His car tugged forward against its frame. Instantly she was one of him again. His limbs buzzed with adrenaline. What on Earth was that?

The crunch of glass and resin had hardly left his ears, and already he was trying to figure out what had happened. She was such an insignificant spoonful of him, the woman, yet suddenly she seemed so important. That night, after dinner, as he settled down to watch TV, he felt her trembling into a stretch. The morning sun had set her curtains aglow. She was preparing to climb out of bed, and along with the sensation of her toes crackling and her shoulders shaking came all the usual everything elses: the cough of a fraternity boy who had downed a scotch and soda, and the shared elation of a crowd cheering at a stadium, and the billows and trills a tourist heard diving for pearls in the Gulf, and the heartbrokenness of a kid unfolding a note with the no box checked, and the power-grin of the kid who had checked it, and the tightness in the knuckles of a barber who had been at his scissors since half past seven, and the otherworldly distress of childbirth—not only the stabbed agony of the mother but the baby’s first blast of amazed sensation—and the roaming sadness of innumerable old men and women—a sadness that was more like wonder—as they lay back into their minds asking themselves where the years had gone. The part of him that was the woman who lived on the other side of the world rubbed the grit from her eyes. There was something comical about the way she folded her blanket over before she slid out from underneath it, her hands so neat and formal as they completed the operation, as if she were creasing the corner of a page in a book. She was like a child playing grown-up, he thought, fussing through some ceremony she had only just invented. He wished he could greet the sight with adoration. How could he, though, when everything she did was so familiar?

Stop it, he told himself. You’re obsessing again.

It was crazy, wishing that people could be disentangled from each other, pointless, like thirsting for some other air to breathe.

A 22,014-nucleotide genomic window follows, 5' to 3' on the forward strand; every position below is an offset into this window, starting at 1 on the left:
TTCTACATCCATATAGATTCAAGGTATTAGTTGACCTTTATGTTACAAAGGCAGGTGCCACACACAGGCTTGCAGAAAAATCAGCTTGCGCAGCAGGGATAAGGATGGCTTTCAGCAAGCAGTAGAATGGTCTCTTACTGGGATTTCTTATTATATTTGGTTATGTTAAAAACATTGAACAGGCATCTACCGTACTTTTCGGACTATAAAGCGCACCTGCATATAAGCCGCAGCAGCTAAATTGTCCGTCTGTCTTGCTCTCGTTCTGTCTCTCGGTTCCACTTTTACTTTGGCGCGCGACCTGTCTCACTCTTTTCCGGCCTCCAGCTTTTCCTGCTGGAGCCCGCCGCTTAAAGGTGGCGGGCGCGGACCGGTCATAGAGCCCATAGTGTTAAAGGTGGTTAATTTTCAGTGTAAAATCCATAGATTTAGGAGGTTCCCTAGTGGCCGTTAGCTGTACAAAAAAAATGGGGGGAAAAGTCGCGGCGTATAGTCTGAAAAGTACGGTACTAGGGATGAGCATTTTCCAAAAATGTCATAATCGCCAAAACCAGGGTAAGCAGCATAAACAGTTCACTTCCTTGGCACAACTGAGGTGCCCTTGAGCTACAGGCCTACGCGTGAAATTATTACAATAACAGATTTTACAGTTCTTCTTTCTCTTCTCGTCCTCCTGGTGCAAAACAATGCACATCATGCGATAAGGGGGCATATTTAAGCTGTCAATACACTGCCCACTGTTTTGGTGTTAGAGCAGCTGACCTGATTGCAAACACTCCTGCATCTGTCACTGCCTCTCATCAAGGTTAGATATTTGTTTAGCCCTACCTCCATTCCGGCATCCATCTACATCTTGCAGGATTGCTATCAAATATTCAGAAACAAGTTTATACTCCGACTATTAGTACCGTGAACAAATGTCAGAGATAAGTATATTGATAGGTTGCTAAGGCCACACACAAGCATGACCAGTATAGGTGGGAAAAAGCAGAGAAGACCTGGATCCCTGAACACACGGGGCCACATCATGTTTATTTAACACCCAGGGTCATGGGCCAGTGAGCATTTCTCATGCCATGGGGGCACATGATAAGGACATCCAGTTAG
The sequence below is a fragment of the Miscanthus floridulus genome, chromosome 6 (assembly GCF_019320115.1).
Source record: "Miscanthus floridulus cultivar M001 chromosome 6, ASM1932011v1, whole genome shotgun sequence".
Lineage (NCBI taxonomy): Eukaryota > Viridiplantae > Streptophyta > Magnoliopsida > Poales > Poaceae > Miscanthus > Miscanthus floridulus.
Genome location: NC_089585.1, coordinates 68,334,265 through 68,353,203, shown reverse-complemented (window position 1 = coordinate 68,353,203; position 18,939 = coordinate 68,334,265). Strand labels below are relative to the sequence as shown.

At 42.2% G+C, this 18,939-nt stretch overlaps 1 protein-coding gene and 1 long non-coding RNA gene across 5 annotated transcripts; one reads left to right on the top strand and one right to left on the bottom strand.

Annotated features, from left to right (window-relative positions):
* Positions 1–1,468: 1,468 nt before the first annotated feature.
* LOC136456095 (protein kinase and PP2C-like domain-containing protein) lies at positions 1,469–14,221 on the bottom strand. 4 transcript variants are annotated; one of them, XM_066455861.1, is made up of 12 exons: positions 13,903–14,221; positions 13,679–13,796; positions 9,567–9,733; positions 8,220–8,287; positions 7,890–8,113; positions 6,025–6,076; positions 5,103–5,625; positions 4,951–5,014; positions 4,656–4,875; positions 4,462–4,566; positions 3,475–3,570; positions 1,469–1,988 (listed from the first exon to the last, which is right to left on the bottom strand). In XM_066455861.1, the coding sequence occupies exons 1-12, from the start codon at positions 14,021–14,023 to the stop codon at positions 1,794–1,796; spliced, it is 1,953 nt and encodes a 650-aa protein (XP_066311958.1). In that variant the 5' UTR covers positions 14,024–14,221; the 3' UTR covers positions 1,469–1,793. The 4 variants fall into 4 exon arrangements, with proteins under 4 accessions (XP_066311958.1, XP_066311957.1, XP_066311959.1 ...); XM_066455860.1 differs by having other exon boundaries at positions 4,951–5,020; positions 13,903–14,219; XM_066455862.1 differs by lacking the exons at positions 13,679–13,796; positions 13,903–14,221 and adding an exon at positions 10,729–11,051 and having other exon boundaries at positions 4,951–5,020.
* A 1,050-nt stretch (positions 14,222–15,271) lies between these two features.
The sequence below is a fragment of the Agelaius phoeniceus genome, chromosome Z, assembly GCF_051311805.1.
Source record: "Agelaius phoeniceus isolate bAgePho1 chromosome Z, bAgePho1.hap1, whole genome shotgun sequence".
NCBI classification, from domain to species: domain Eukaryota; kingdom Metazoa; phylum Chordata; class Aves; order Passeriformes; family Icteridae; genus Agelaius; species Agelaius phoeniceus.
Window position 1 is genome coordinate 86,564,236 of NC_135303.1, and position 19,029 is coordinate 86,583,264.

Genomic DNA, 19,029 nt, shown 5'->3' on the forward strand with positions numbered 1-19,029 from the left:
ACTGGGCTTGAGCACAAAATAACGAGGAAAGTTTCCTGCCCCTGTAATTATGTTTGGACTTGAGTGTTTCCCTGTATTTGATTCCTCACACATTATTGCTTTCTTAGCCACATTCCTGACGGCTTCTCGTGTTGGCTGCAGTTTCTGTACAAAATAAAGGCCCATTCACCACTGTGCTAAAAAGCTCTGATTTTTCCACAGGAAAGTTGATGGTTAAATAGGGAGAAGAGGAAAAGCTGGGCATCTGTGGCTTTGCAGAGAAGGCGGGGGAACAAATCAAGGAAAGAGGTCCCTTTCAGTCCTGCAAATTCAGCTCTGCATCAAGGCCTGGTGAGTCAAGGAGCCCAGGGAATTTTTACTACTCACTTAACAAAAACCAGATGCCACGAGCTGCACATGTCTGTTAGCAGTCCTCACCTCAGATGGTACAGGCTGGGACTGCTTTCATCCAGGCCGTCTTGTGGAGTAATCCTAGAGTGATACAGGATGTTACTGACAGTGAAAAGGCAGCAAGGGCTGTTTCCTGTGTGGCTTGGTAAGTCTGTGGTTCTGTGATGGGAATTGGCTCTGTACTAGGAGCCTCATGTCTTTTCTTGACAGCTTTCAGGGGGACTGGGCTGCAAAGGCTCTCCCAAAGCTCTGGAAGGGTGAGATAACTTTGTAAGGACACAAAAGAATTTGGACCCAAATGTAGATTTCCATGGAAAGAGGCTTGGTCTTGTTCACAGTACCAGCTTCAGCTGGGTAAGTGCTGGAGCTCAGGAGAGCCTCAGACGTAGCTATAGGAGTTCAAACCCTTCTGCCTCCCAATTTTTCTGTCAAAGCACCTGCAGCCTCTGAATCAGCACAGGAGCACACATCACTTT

All the same, he continued to pose his what-ifs.

As the days passed, he busied himself more and more as the woman who repaired the floral coolers. The moment of the car accident, when who knows what mishap or coincidence had hidden her away from him, had been thrilling, so extraordinary that he only half trusted that it had really occurred, and for hours at a time, as he stood at the grocery store testing the softness of the avocados or worked behind his desk placing calls to the vehicle bay, he was actually tap-tap-tapping at the plaster of her life, waiting to see if the experience would repeat itself.

Early the next Saturday it did. The part of everyone who was so desperate and preoccupied was collecting his car from the auto body shop when another part of everyone met him with his car keys. “We got your bumper ready. Right now we’re tightening up the chassis. Give us a few and we’ll have her all done for you.” For the second night in a row, the part of everyone who barely smelled the flowers on her skin was enjoying a late-late dinner in a neighborhood restaurant, dipping a tuna roll into her soy sauce, first one side and then the other, so that the wasabi leached deep into the rice. Just then, as she popped it into her mouth, the part of everyone who was reclining beneath the car in the garage accidentally kicked a chock loose from one of the tires. There was a long groan of springs, followed by a quick procession of pings and snaps, and the front end came down with a crash. The noise was so explosive that even the mechanic himself presumed he had been crushed. Then he came rolling out from under the rear bumper on his automotive creeper. Beneath the striplights he lay coughing and twisting his eyes shut, untouched except for the shiny gray talc on his face. It was only after his pulse had slowed that the part of everyone who was in the waiting room, his hand resting on a tall display of truck tires, realized that for the second time in as many weeks the woman had gone missing. He was toying with the bristly rubber cilia along the tire treads, and he was everywhere else, too, or at least he thought he was, and suddenly he was one place more: perched beside the bamboo counter finishing off the saké she had ordered.


Scarcely an hour went by before he sat hunched at his kitchen table scribbling on a sheet of paper. Fear + Concentration = Estrangement—that seemed to be the equation. The more unexpected the fright that overtook him, and the more intently he was studying another part of himself when it did, the likelier a rupture was to open up between his lives.